House purchases tend to be heart over head. Ours was.

    We have a highly flawed roof that turned out to put the tiles lower than the gully next to the skews and sealed with mortar. So had the tendency to funnel water under the mortar and down the inside wall, rather than a faster drainage route down a gulley.

    We now have a lot of lead to seal it.

    Don't talk to me about the electrics.
  • rjsterry
    rjsterry Posts: 27,883
    It was only in 2005 that electrical installations came under the building regs. After an MP's daughter died in a fire caused by faulty wiring. Which is mad when you think about it.
    1985 Mercian King of Mercia - work in progress (Hah! Who am I kidding?)
    Pinnacle Monzonite

    Part of the anti-growth coalition
  • First.Aspect
    First.Aspect Posts: 14,800
    rjsterry said:

    It was only in 2005 that electrical installations came under the building regs. After an MP's daughter died in a fire caused by faulty wiring. Which is mad when you think about it.

    Ours were done by a blacksmith.

    He put about 5 loops of fuse wire around the oven fuse. You could have run hs2 through it. And then there was the extesion plug inside the wall, in the bathroom, under the leaking pipes. And the live nail in the skirting board.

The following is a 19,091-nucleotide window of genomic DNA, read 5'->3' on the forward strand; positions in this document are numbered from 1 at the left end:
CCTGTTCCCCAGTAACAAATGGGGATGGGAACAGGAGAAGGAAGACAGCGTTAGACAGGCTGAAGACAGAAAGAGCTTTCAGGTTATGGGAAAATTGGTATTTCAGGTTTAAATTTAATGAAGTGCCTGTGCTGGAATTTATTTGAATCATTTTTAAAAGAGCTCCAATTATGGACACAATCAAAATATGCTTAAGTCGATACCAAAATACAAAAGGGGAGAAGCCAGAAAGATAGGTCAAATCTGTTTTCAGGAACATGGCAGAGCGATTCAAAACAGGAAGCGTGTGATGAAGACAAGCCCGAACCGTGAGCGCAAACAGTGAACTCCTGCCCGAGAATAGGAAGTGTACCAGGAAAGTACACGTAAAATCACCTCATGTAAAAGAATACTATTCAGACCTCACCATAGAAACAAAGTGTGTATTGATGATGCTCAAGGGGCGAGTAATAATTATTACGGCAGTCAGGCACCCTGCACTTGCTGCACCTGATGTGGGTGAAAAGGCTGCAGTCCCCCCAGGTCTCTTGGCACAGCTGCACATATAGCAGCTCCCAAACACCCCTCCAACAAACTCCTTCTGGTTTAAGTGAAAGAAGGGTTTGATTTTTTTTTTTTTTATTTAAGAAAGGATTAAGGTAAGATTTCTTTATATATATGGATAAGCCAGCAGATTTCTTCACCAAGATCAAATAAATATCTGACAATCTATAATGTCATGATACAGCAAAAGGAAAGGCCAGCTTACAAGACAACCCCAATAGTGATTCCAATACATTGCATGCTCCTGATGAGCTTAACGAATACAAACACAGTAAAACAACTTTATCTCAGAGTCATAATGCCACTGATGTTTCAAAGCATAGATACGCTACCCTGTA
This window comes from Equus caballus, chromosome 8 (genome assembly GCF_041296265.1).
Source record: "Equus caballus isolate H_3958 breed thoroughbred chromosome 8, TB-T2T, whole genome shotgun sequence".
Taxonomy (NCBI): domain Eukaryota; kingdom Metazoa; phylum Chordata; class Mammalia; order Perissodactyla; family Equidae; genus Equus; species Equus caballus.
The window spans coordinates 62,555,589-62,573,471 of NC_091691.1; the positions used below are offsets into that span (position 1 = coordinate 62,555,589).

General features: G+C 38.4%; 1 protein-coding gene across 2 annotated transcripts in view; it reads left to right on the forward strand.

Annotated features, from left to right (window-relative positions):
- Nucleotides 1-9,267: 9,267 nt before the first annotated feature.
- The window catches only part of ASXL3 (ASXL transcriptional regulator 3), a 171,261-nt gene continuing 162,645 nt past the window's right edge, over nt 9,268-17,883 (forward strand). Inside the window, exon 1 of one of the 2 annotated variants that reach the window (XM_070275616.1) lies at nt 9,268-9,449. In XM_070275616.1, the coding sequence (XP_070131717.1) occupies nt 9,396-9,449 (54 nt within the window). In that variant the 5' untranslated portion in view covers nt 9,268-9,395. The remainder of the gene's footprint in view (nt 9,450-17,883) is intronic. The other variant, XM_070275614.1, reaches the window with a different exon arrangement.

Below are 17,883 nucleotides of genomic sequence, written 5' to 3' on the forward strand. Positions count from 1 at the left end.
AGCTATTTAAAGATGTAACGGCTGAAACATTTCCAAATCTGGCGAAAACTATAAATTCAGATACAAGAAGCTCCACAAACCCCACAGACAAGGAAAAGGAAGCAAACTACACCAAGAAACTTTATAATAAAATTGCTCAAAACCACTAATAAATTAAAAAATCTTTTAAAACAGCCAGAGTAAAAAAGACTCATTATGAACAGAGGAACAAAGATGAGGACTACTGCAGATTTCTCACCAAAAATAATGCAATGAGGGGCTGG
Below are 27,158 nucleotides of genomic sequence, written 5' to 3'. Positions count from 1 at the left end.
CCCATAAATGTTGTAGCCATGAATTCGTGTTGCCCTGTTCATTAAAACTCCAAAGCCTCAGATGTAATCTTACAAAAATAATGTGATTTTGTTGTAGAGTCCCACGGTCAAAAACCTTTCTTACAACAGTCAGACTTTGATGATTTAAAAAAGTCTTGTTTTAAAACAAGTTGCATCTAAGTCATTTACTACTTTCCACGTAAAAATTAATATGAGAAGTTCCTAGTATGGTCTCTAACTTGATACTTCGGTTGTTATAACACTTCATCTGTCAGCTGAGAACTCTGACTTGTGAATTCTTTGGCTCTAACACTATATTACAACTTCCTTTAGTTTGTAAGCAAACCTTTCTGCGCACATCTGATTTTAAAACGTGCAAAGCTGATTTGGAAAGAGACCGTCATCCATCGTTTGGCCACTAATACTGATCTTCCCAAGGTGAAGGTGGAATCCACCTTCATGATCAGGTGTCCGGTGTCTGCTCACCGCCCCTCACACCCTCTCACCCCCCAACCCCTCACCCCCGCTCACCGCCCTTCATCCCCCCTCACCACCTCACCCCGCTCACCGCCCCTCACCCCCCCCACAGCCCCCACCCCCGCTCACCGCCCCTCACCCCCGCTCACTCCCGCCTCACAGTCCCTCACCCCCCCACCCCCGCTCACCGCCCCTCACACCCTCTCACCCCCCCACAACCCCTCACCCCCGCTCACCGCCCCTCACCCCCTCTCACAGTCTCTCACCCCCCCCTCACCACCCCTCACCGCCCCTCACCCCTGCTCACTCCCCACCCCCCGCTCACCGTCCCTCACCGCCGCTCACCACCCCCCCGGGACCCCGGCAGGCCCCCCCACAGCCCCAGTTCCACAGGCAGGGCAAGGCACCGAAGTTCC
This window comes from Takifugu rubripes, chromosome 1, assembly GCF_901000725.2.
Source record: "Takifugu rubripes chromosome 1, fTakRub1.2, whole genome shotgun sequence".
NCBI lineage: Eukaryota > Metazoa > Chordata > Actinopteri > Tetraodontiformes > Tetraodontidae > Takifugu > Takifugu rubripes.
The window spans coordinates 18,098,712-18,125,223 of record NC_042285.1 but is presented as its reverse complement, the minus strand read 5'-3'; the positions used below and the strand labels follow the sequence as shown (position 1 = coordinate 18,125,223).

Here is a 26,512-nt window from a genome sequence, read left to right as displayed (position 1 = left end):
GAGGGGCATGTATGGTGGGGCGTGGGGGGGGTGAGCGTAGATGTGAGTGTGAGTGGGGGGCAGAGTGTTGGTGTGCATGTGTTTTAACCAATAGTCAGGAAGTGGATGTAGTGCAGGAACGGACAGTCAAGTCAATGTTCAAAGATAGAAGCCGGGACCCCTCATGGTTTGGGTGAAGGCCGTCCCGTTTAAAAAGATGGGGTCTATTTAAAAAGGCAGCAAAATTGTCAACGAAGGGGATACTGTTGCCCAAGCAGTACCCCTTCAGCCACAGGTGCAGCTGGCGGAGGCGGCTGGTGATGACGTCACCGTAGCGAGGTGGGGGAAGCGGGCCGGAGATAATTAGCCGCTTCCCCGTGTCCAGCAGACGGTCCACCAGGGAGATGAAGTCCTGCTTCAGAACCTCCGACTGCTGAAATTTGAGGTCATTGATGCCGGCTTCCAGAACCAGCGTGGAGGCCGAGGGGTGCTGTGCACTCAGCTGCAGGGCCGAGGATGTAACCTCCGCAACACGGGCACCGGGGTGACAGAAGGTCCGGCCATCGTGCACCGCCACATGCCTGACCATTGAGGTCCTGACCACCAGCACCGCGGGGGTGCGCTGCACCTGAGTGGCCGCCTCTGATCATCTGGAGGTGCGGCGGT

The garden wiring was much worse though.
  • rjsterry
    rjsterry Posts: 27,883

    rjsterry said:

    It was only in 2005 that electrical installations came under the building regs. After an MP's daughter died in a fire caused by faulty wiring. Which is mad when you think about it.

    Ours were done by a blacksmith.

    He put about 5 loops of fuse wire around the oven fuse. You could have run hs2 through it. And then there was the extesion plug inside the wall, in the bathroom, under the leaking pipes. And the live nail in the skirting board.